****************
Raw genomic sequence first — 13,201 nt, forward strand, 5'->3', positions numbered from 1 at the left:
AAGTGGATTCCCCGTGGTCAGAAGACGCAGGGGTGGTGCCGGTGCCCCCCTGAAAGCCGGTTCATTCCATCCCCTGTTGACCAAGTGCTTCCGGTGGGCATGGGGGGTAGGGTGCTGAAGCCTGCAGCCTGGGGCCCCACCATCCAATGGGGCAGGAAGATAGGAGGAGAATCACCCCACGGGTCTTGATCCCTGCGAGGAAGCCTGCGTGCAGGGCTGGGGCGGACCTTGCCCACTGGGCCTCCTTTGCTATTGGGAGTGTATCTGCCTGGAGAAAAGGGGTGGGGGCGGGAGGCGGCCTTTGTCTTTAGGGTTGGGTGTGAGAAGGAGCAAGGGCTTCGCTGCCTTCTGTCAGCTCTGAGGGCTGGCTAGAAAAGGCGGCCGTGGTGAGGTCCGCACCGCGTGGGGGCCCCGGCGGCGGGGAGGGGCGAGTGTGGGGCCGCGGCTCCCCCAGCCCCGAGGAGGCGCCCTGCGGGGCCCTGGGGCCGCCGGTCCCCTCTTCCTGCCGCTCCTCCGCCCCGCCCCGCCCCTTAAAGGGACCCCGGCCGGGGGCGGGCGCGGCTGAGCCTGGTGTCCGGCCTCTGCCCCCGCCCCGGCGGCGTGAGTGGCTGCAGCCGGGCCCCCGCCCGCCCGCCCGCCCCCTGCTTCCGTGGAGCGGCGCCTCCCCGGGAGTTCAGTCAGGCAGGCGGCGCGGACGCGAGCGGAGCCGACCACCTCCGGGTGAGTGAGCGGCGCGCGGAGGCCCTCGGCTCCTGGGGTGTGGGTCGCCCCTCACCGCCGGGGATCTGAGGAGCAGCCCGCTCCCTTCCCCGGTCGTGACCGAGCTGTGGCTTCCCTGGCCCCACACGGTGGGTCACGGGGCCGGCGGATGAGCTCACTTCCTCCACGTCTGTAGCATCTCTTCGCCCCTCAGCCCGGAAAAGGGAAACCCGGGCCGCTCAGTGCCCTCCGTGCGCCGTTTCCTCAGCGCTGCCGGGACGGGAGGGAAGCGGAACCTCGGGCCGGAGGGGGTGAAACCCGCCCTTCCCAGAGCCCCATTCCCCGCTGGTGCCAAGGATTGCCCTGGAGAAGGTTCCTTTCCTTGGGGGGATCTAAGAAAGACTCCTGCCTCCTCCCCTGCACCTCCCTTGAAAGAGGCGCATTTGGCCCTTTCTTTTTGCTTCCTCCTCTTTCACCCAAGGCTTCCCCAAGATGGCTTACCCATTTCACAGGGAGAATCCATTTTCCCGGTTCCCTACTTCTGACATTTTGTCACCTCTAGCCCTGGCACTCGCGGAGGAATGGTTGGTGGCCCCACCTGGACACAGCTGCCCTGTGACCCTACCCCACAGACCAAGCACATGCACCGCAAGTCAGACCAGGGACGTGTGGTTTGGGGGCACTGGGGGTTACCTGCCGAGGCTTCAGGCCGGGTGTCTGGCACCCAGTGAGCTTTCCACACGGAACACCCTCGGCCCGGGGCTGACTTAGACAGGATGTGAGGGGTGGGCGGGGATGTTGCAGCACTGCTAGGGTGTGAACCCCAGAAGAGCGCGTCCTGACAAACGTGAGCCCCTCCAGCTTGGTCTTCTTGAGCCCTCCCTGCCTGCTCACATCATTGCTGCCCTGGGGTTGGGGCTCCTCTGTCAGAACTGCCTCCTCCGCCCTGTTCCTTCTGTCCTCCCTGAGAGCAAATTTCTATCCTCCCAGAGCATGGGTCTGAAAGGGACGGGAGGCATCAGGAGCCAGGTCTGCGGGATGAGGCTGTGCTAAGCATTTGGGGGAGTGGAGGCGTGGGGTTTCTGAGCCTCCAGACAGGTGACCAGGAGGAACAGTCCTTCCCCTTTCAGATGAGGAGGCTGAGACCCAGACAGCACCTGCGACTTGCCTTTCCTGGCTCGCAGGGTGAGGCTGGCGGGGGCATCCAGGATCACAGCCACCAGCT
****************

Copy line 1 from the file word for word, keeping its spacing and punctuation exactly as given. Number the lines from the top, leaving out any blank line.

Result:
Raw genomic sequence first — 13,201 nt, forward strand, 5'->3', positions numbered from 1 at the left: